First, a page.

When it comes to communication, there’s not much that Sir Martin Sorrell, CEO of WPP, the world’s biggest marketing services group, shouldn’t know.
From reputation management to above-the-line advertising, across media channels from the most traditional to the newest digital outlet, Sir Martin’s empire covers it all. And undoubtedly it owns some of the best agencies in each area. So it’s always a little surprising to hear him say something that on the face of it seems to be a little clumsy, out of step with the rest of the business world, or potentially damaging to his business interests.
And yet he keeps popping up with punchy soundbites that appear to do just that. Last year, at a time when CEO remuneration was a political hot potato, he (not for the first time) spoke robustly in defence of multi-million pound pay arrangements for CEOs. Naturally he defended his own pay deal (reportedly £6.8m) but he also took on a shareholder rebellion, and in an open letter to the Financial Times he declared himself worth the money as a “founder and entrepreneur, not a bureaucrat”, and he claimed the company was “rewarding performance, not failure”.
It is difficult to get away from the fundamental unfairness of a system in which some fortunate individuals and large corporates are allowed to set their own level of taxation
Now he has spoken out again, this time defending coffee giant Starbucks’s approach to corporation tax, effectively suggesting that the payment of corporation tax is a “matter of judgement” and should be thought of in the same way we think of other aspects of corporate social responsibility.
In some respects it is easier for Sir Martin to take such a robust line on these issues. His comments partly reflect the fact that his company is not directly consumer facing. Whereas UK Uncut and other direct action groups have a clear and obvious set of targets with Starbucks or the banks, it’s a little harder to know which ad agencies to barricade, or which direct marketing campaigns to boycott.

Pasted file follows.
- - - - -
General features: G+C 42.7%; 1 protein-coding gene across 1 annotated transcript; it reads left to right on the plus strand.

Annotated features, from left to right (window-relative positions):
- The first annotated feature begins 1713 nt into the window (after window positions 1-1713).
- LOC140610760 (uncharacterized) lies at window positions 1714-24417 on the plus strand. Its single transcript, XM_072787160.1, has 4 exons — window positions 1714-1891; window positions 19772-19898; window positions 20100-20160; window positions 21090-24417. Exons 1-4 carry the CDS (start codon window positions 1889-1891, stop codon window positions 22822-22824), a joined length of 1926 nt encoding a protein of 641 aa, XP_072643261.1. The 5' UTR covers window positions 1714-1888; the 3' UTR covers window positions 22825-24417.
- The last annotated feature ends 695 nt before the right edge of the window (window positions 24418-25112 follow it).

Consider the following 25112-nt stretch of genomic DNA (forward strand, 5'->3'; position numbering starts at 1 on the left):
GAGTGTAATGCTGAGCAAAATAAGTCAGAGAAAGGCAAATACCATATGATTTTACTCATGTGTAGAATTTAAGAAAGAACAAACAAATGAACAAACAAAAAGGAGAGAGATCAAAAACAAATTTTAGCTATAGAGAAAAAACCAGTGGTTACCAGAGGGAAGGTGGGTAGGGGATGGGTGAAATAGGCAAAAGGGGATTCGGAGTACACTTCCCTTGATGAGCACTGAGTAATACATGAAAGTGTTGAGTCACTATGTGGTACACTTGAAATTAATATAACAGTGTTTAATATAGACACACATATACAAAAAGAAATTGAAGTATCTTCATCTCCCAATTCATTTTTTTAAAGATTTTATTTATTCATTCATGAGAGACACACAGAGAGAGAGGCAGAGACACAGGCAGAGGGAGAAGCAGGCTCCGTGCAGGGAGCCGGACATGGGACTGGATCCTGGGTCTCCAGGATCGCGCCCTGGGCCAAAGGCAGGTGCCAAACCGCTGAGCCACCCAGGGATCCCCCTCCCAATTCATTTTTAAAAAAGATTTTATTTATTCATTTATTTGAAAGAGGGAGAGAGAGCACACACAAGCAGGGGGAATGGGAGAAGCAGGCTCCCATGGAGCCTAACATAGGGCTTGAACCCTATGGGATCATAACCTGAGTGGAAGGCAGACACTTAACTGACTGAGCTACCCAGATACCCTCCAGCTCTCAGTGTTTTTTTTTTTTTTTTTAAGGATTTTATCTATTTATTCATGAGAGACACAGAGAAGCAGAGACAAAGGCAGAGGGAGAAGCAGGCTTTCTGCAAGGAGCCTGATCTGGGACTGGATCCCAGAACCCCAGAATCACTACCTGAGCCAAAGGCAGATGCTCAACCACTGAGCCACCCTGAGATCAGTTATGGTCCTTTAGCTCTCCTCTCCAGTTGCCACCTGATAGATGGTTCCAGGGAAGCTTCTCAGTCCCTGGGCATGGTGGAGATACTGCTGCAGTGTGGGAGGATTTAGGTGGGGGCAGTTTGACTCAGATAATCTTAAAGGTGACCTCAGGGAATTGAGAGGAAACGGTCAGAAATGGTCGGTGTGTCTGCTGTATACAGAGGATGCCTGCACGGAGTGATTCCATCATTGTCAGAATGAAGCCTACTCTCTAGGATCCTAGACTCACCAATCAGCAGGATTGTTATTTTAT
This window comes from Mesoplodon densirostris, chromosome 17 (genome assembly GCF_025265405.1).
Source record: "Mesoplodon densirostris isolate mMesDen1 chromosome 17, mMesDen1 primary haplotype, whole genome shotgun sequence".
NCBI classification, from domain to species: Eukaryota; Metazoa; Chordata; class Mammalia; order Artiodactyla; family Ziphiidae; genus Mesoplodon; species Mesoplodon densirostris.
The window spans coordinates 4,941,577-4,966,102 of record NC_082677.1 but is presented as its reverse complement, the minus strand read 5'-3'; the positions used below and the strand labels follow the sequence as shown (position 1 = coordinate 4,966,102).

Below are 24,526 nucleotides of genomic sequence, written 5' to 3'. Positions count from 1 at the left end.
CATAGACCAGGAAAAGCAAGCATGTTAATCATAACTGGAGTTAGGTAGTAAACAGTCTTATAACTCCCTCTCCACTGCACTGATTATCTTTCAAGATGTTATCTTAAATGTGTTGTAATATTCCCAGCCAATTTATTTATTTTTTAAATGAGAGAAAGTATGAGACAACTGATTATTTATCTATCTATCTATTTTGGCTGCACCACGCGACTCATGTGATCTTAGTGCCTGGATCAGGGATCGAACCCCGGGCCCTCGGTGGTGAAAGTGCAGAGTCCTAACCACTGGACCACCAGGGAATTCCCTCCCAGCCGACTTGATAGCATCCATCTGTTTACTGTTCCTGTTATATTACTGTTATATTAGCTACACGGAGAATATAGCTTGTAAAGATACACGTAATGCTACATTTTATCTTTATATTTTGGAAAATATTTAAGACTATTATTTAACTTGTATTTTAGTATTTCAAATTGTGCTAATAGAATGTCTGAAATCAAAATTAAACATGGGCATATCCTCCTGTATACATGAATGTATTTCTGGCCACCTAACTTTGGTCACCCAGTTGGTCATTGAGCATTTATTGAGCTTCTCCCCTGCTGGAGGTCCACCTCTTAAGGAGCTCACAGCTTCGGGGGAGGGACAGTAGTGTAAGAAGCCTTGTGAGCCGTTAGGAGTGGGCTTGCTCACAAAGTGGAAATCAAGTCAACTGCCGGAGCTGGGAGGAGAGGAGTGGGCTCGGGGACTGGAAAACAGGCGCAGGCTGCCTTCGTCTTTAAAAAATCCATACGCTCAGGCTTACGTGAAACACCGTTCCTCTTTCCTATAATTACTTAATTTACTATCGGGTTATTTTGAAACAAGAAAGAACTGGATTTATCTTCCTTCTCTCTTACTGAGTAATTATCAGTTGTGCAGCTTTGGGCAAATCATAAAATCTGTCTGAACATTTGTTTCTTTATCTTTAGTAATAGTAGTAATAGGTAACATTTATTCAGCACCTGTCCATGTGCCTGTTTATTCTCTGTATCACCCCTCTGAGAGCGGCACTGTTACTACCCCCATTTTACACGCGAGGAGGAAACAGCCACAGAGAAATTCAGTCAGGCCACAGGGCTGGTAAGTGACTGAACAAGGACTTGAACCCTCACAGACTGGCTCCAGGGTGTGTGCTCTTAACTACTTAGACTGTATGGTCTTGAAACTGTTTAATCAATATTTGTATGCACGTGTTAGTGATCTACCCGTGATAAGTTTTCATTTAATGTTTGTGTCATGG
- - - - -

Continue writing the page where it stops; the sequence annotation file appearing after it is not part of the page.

But, as is often the case, there might be more to Sir Martin’s utterances than there appears to be. It isn’t exactly co-ordinated, but there is a growing sense from within the business community that it has been too defensive for too long and that by conceding to pressure groups on things like bonuses and acceptable tax behavior, we are in danger of allowing anti-business sentiment to take hold.
Sir Martin’s point on corporation tax raises interesting – and much wider – issues about the purpose and role of taxation and also about the role that business plays in wealth creation and economic recovery.
And yet it is difficult to get away from the fundamental unfairness of a system in which some fortunate individuals and large corporates are allowed to set their own level of taxation, while those further down the scale have no option but to pay what they are told to pay and are routinely called to account for any error or omission in their tax return, even as the tax system gets more and more complex.
Calls for greater simplicity in the tax system are often met with derision or the counterintuitive argument that simplicity is just too complicated to get right. Indeed government attempts at simplifying things often lead to greater confusion and hidden complexities elsewhere.
But Sir Martin may be on to something with his argument around the social benefits of taxation. His idea that successful companies recognise the value of doing good is correct. The challenge this throws up is that for it to work we would need to create a tax system so transparently simple that consumers (and business customers, as well) could select a supplier based on their tax rating.
In the same way that we select electrical goods based on an energy efficiency rating, we would need to be able to rate companies on the level of tax they pay.
There are ways of calculating a company’s total tax contribution. The complexities and distortions of such an approach are immediately obvious. Partly because of these complexities, but mostly because politicians rely on the support of the business community and are naturally wary of being accused of creating red tape, nothing like this will be introduced. He may have been being playing the contrarian, but Sir Martin raised some interesting questions about the social role and impact of business and the contribution it makes through taxation.
Until these questions begin to be answered and until something significant changes, the perception will remain that big business is continuing to cheat the tax system.
Richard Cree is editor of economia